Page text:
It is worth noting that family-owned and family–run corporates paid relatively high fees and remuneration to their executive directors. These include Genting Bhd, which paid a total of RM91.73 million, and YTL Corporation Bhd, which paid a total of RM36.4 million. In fact, the Genting group, as in the previous years, paid out the most for its top office-bearers.
Responding to questions on GLC CEO pay, Khazanah Nasional Bhd managing director Tan Sri Azman Mokhtar said in a recent function that directors’ remunerations were transparent and disclosed in annual reports. “Let me assure you that there is a careful framework (under the Blue Book that provides guidance on executive compensations).”
Some quarters strongly argued that CEOs should not automatically qualify for pay rise, but should be commensurate with the performance and percentage growth of the companies.
There have been the occasional cases of shareholders rejecting the proposed increase in directors’ fees, but generally, most company officials have had their fees approved.
Last week, Time Engineering Bhd’s directors became the latest to have their proposed increase in fees rejected by its shareholders due to the bad times and that the previous year’s fees of RM228,000 be maintained. Its major shareholder UEM group had initated the pay rise following a survey by an international accounting firm.
Minority Shareholder Watchdog Group (MSWG) CEO Abdul Wahab Jaafar Sidek said minority shareholders were less concerned about the quantum of increase in the remunerations of directors, as long as they contributed to increasing shareholders’ values.
From his personal encounters with minority shareholders, he said these shareholders were more worried about losing good directors than seeing the company forking out more money to pay them high.
“Talents are very important. They are very fluid and can move around. You should not just look at local competition. Talents are in demand in many parts of the world. Their pays must be benchmarked against the similar industry, globally.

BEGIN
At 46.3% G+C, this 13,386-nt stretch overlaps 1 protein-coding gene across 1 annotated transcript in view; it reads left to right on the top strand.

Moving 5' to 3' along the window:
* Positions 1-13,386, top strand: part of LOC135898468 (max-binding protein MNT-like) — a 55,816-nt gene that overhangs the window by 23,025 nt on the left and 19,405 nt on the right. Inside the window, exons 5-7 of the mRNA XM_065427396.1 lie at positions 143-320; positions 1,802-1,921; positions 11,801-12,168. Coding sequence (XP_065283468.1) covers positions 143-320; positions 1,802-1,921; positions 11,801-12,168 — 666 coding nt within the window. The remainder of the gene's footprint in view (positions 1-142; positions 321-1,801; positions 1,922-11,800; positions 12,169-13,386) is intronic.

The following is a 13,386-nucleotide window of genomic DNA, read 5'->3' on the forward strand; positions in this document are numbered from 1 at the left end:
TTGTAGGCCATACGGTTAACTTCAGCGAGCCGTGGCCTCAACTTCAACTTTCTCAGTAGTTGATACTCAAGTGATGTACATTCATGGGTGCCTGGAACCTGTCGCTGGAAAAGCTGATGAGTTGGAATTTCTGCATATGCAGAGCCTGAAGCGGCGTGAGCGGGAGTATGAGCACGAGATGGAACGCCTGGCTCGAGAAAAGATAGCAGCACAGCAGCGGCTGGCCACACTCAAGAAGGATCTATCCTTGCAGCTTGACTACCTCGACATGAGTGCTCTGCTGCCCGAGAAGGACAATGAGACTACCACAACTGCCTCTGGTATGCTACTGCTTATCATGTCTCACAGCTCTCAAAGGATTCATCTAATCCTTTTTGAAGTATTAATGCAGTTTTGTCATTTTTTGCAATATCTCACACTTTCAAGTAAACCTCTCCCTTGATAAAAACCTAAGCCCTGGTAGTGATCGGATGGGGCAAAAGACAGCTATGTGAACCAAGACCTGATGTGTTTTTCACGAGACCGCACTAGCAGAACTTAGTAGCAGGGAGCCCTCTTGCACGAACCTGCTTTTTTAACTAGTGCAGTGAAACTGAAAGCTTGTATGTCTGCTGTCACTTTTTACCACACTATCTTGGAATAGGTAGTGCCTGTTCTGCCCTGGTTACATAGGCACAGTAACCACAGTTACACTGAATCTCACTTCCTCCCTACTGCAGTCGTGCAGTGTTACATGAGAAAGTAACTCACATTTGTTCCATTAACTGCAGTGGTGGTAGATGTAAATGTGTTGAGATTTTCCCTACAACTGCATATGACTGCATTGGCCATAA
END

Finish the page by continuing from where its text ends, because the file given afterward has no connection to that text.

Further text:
“You have to pay well to attract talents. Then, you have to pay well to retain them. Of course, they must perform. If we (MSWG) feel they should be paid higher, we say ‘pay higher’,” he told The Edge Financial Daily via telephone.
Commenting on blogs raising concerns on the purported 100% pay rise for Tenaga’s Che Khalib and Mohd Izzadin, Abdul Wahab said: “You don’t look at the percentage. You have to look at what they (directors) give to the company. You have to reward appropriately.”
“For example, CIMB paid about RM10 million to Nazir last year but shareholders are okay with it because CIMB made a lot of money. In fact, some of the shareholders told me they were afraid that Nazir might leave CIMB,” he said.
He added that MSWG’s survey showed that Tenaga had ranked highly in terms of corporate governance and the revision in directors’ remunerations was timely.
“Good corporate governance includes good performance and conformance. So far, I think it (Tenaga) is performing well, especially in such a difficult environment,” he said.
Last week, Azman had also said any pay increase for GLCs’ top-ranked executives were performance-based, and that such increase was needed to retain scarce talents nowadays.
Abdul Wahab said: “I totally agree with him. Talents help to drive business and company’s growth. You have to compete worldwide.”
by Gan Yen Kuan